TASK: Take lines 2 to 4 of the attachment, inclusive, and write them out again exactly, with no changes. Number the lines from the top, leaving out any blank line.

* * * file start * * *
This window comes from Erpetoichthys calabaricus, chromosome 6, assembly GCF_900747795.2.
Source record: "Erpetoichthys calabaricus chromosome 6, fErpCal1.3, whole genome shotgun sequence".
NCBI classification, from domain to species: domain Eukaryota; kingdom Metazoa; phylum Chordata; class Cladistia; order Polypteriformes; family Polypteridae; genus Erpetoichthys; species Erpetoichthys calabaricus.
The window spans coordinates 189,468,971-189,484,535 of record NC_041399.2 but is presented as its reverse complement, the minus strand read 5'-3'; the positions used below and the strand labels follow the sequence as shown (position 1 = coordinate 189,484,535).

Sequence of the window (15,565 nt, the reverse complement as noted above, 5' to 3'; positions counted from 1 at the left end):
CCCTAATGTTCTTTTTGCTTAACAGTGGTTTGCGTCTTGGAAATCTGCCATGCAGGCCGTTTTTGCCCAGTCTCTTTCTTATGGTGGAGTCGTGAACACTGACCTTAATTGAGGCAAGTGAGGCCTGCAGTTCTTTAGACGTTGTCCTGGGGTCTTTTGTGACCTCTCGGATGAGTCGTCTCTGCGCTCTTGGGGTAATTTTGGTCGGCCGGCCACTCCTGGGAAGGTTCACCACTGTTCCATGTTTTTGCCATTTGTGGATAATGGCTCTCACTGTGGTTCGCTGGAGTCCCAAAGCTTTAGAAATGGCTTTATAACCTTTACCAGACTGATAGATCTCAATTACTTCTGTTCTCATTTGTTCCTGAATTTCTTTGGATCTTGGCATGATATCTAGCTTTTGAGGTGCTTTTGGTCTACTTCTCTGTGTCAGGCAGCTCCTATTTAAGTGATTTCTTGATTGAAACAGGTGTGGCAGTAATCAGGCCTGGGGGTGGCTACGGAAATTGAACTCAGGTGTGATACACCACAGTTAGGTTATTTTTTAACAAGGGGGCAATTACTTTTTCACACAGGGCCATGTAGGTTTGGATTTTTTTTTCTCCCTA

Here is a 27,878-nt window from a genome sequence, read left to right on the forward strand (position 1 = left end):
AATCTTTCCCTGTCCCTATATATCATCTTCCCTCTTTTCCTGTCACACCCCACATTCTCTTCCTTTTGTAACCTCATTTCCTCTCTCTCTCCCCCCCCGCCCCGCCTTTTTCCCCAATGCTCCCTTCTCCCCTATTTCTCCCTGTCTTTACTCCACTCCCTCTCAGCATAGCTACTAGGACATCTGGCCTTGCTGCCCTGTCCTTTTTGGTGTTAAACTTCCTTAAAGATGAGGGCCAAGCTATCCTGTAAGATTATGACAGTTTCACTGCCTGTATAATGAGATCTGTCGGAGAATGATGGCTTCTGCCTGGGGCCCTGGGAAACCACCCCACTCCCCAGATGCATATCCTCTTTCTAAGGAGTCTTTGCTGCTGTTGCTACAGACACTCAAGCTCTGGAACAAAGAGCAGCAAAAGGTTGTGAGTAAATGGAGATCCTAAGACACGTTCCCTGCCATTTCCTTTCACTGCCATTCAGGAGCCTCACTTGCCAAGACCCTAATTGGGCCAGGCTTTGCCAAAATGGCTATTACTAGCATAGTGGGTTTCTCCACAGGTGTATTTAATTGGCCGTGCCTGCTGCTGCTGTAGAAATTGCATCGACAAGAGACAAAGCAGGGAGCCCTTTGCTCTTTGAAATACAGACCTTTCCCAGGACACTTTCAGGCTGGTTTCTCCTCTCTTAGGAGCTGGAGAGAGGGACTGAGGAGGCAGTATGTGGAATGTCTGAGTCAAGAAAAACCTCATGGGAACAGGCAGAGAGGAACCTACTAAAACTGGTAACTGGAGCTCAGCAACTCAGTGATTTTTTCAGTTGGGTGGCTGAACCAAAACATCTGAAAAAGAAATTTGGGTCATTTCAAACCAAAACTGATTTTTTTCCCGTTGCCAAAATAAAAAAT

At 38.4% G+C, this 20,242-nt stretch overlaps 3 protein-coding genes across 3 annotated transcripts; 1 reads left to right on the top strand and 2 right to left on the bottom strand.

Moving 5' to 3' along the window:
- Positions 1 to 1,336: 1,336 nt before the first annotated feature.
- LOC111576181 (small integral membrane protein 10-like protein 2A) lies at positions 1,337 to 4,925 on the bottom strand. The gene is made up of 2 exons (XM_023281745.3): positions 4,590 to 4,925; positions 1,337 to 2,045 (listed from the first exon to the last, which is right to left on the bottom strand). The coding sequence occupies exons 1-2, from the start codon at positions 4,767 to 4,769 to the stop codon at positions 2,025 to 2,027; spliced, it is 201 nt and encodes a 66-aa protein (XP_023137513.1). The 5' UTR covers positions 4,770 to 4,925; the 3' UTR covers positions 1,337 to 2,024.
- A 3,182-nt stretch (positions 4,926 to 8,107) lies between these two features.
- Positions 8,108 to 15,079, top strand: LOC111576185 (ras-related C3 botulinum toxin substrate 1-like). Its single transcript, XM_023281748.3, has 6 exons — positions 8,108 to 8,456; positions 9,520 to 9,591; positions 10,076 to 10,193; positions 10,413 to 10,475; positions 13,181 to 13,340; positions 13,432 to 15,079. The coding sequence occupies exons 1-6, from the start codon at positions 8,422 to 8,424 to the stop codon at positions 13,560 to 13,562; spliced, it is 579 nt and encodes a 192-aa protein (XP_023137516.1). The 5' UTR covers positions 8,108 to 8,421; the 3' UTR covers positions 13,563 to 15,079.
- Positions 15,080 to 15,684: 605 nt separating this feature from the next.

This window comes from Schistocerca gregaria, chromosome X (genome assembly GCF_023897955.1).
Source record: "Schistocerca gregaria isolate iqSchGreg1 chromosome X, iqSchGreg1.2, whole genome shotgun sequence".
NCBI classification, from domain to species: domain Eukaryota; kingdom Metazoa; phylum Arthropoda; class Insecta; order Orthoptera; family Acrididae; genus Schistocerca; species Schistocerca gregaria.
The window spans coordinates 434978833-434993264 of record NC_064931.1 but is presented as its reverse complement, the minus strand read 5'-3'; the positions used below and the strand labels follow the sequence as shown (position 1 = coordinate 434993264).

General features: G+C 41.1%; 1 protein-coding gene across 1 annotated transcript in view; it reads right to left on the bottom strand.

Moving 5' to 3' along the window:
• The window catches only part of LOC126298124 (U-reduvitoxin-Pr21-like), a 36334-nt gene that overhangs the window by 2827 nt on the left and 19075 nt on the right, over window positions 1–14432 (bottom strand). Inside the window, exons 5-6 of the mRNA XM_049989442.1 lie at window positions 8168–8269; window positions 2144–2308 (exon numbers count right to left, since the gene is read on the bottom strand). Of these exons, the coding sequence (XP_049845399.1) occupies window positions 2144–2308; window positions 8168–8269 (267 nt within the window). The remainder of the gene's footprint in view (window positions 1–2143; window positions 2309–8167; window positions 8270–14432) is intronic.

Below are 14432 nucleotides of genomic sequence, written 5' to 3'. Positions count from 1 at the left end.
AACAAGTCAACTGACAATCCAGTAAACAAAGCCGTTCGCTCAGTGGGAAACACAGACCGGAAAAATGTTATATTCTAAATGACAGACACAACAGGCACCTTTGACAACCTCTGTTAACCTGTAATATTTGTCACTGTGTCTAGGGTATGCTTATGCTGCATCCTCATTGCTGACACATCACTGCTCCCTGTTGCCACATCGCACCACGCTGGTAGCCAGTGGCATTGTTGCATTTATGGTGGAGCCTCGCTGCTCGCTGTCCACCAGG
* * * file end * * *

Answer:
Source record: "Erpetoichthys calabaricus chromosome 6, fErpCal1.3, whole genome shotgun sequence".
NCBI classification, from domain to species: domain Eukaryota; kingdom Metazoa; phylum Chordata; class Cladistia; order Polypteriformes; family Polypteridae; genus Erpetoichthys; species Erpetoichthys calabaricus.
The window spans coordinates 189,468,971-189,484,535 of record NC_041399.2 but is presented as its reverse complement, the minus strand read 5'-3'; the positions used below and the strand labels follow the sequence as shown (position 1 = coordinate 189,484,535).